Cautions for Tetracaine


  • Known hypersensitivity to tetracaine or other local anesthetics of the ester type, to p-aminobenzoic acid or its derivatives, or to any ingredient in the formulation.

  • Self-administration of ophthalmic solution by patients without clinician supervision.



Systemic Toxicity

Rarely, use of local anesthetics causes reactions resulting in death. When a local anesthetic is used (e.g., tetracaine for rhinolaryngeal anesthesia), ensure immediate availability of resuscitative equipment and drugs. Excessive doses or rapid absorption may produce serious or fatal reactions. (See Administration and also Prescribing Limits under Dosage and Administration).

Systemic reactions following rhinolaryngeal administration may involve the CNS (e.g., excitation, depression, nervousness, dizziness, blurred vision, tremors, drowsiness, convulsions, unconsciousness, respiratory arrest) and cardiovascular system (e.g., myocardial depression, BP changes [typically hypotension], cardiac arrest).

Fatal reactions may occur even in the absence of a history of hypersensitivity. (See Hypersensitivity Reactions under Cautions.)

Following ophthalmic administration, systemic toxicity (mainly CNS stimulation followed by depression) occurs very rarely.

Use caution when administering to patients with abnormal or reduced levels of plasma esterases.

Prolonged Ophthalmic Use

Avoid prolonged use of ophthalmic solution. Corneal epithelial erosions, retardation or prevention of healing of corneal erosions, severe keratitis, and permanent corneal opacification and scarring with accompanying reduction of visual acuity or visual loss have occurred.

Ocular Effects

Protect anesthetized eye from irritating chemicals, foreign bodies, and rubbing to prevent corneal and conjunctival damage.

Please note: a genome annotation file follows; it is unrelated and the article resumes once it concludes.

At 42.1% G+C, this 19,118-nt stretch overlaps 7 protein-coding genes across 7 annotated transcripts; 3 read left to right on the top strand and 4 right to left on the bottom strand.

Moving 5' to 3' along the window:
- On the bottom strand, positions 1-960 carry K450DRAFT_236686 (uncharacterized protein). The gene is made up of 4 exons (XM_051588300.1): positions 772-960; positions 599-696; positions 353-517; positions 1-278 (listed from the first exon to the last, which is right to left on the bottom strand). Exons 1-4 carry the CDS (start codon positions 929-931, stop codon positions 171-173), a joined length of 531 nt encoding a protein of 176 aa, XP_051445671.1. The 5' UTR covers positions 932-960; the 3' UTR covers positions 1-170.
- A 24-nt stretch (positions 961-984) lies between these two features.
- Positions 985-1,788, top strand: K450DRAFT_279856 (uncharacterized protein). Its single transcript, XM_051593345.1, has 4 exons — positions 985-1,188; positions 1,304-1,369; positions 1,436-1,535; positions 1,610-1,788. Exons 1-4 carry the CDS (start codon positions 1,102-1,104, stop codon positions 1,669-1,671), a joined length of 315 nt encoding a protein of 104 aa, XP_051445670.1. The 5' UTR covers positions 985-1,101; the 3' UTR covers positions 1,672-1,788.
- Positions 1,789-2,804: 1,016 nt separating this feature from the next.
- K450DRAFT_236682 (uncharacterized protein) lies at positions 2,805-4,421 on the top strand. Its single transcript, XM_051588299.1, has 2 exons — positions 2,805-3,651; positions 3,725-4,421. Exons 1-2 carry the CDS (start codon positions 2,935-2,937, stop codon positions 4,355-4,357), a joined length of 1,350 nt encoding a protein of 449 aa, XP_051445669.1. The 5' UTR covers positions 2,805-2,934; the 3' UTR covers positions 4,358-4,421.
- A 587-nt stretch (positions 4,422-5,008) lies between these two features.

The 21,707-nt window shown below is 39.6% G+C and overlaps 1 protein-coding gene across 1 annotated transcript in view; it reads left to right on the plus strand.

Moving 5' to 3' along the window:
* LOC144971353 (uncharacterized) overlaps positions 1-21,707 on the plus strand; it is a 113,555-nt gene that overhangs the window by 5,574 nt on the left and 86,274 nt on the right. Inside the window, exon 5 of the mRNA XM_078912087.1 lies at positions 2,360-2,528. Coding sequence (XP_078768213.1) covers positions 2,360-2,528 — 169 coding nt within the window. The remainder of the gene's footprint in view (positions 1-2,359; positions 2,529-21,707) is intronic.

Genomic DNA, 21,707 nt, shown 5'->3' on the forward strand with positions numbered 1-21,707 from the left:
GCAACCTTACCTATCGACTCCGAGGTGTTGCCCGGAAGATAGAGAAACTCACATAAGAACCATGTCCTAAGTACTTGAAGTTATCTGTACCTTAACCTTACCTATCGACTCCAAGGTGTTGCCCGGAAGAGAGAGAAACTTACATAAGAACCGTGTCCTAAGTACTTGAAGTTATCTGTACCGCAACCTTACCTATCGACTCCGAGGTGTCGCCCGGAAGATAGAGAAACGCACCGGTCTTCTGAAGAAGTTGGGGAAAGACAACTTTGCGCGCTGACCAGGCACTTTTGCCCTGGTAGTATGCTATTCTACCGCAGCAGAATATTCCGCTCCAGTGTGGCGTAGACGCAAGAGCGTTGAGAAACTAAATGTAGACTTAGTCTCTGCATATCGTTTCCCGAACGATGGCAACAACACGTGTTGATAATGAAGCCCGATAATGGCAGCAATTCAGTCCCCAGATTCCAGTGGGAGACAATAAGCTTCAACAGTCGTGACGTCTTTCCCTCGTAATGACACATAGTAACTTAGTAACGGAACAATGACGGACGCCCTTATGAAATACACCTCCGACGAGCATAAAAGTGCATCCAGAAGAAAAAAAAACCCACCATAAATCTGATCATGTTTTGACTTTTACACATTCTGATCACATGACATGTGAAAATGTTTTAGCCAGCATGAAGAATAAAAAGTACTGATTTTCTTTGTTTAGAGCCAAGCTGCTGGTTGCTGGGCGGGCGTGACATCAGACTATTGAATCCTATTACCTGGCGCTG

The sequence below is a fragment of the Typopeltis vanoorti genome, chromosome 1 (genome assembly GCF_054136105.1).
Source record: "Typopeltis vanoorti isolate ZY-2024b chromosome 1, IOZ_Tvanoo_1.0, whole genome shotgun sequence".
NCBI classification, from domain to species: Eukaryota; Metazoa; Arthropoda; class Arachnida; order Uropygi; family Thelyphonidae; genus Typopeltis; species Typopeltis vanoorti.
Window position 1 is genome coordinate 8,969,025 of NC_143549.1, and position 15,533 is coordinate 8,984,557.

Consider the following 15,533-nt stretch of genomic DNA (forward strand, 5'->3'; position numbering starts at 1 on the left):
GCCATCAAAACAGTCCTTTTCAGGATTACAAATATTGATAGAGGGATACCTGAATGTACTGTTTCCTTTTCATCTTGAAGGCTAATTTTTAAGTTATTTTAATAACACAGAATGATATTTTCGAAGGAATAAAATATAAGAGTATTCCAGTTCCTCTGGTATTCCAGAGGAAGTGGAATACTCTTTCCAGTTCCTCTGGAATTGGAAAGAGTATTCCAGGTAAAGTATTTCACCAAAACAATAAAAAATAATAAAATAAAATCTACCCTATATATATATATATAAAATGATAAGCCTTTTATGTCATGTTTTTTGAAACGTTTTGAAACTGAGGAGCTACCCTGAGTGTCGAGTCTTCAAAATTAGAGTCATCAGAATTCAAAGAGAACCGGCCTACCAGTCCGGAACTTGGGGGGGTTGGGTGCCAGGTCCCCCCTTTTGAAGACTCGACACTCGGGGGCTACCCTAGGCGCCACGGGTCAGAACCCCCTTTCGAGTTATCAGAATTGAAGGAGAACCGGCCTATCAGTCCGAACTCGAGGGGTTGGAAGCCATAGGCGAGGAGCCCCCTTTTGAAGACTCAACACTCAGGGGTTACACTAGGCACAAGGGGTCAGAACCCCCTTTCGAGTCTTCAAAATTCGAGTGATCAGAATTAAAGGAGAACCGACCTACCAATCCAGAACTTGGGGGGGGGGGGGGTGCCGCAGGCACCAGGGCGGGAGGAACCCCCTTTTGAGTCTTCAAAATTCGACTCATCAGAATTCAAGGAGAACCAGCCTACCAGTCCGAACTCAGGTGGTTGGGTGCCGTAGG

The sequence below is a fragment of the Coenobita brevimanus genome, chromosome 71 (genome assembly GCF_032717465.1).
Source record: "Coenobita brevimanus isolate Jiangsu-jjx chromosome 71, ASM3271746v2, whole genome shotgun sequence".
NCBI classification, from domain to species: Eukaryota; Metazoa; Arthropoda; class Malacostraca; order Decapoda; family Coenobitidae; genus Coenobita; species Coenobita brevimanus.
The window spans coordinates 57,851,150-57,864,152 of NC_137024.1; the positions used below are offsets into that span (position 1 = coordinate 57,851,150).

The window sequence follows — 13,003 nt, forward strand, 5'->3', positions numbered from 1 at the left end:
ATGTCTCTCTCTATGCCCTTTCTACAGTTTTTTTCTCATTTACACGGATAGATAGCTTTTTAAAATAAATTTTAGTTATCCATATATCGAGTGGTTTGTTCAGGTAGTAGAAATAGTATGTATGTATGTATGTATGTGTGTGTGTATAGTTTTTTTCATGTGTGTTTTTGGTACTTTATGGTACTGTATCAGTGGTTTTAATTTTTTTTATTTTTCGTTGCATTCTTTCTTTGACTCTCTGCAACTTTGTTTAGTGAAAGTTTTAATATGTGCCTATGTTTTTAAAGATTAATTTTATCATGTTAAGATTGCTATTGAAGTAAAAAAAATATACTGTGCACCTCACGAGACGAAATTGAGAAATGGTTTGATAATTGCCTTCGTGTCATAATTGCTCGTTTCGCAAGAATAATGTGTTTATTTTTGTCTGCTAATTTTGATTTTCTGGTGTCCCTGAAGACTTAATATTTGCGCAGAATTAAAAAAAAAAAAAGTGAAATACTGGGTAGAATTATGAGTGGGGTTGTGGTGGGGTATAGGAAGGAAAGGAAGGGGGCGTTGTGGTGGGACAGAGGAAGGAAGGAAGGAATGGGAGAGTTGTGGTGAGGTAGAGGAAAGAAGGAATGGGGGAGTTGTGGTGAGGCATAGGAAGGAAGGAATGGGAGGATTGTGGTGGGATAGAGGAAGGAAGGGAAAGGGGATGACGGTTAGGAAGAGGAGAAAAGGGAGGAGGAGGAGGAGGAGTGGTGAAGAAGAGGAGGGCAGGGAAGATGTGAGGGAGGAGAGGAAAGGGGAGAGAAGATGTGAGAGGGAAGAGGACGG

Rarely, local idiosyncratic reactions (e.g., lacrimation, photophobia, chemosis) may occur.

Serious Adverse Effects associated with Local Anesthetics

Risk of serious adverse effects (e.g., seizures, coma, irregular heart beat, respiratory depression) with use of topical local anesthetics; generally reported following application of extemporaneously prepared topical preparations containing high concentrations of anesthetics.

Potential for life-threatening adverse effects (e.g., irregular heart beat, seizures, breathing difficulties, coma, death) when topical local anesthetics are applied to a large area of skin, when the area of application is covered with an occlusive dressing, if a large amount of topical anesthetic is applied, if the anesthetic is applied to irritated or broken skin, or if the skin temperature increases (from exercise or use of a heating pad).

Lidocaine 4% gel has been investigated to reduce discomfort during mammography. Whether such use could result in serious reactions has not been determined. Patients should speak with their clinician if they are considering using a topical anesthetic before obtaining a mammogram.

When a topical anesthetic is needed for a procedure, use of an FDA-approved preparation has been recommended. Use a preparation containing the lowest concentration of anesthetic likely to be effective; apply a small amount of the preparation to the affected area for the shortest period necessary for the desired effect, and do not apply to broken or irritated skin.

Sensitivity Reactions